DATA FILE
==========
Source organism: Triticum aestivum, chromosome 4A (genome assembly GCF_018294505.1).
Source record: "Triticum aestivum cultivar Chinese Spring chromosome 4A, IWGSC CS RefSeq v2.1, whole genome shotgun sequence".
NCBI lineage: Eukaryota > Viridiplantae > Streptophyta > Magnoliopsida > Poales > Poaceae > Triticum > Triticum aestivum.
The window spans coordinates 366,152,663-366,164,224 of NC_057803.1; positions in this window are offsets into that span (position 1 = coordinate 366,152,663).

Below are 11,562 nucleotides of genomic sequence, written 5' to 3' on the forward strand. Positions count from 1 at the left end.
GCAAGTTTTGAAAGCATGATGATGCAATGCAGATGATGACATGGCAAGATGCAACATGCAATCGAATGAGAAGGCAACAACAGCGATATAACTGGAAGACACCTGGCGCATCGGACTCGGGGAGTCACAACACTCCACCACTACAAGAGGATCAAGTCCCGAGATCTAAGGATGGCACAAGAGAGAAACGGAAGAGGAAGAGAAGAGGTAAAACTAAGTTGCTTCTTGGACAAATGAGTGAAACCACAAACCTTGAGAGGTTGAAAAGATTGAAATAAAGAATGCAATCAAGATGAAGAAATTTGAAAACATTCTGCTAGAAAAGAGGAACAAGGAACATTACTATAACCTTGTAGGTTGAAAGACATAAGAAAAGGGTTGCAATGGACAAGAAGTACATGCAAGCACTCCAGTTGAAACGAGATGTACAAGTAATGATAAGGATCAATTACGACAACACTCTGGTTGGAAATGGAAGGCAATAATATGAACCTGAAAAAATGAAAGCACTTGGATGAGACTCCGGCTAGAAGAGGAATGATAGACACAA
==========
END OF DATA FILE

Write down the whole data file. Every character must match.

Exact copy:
Source organism: Triticum aestivum, chromosome 4A (genome assembly GCF_018294505.1).
Source record: "Triticum aestivum cultivar Chinese Spring chromosome 4A, IWGSC CS RefSeq v2.1, whole genome shotgun sequence".
NCBI lineage: Eukaryota > Viridiplantae > Streptophyta > Magnoliopsida > Poales > Poaceae > Triticum > Triticum aestivum.
The window spans coordinates 366,152,663-366,164,224 of NC_057803.1; positions in this window are offsets into that span (position 1 = coordinate 366,152,663).

Below are 11,562 nucleotides of genomic sequence, written 5' to 3' on the forward strand. Positions count from 1 at the left end.
GCAAGTTTTGAAAGCATGATGATGCAATGCAGATGATGACATGGCAAGATGCAACATGCAATCGAATGAGAAGGCAACAACAGCGATATAACTGGAAGACACCTGGCGCATCGGACTCGGGGAGTCACAACACTCCACCACTACAAGAGGATCAAGTCCCGAGATCTAAGGATGGCACAAGAGAGAAACGGAAGAGGAAGAGAAGAGGTAAAACTAAGTTGCTTCTTGGACAAATGAGTGAAACCACAAACCTTGAGAGGTTGAAAAGATTGAAATAAAGAATGCAATCAAGATGAAGAAATTTGAAAACATTCTGCTAGAAAAGAGGAACAAGGAACATTACTATAACCTTGTAGGTTGAAAGACATAAGAAAAGGGTTGCAATGGACAAGAAGTACATGCAAGCACTCCAGTTGAAACGAGATGTACAAGTAATGATAAGGATCAATTACGACAACACTCTGGTTGGAAATGGAAGGCAATAATATGAACCTGAAAAAATGAAAGCACTTGGATGAGACTCCGGCTAGAAGAGGAATGATAGACACAA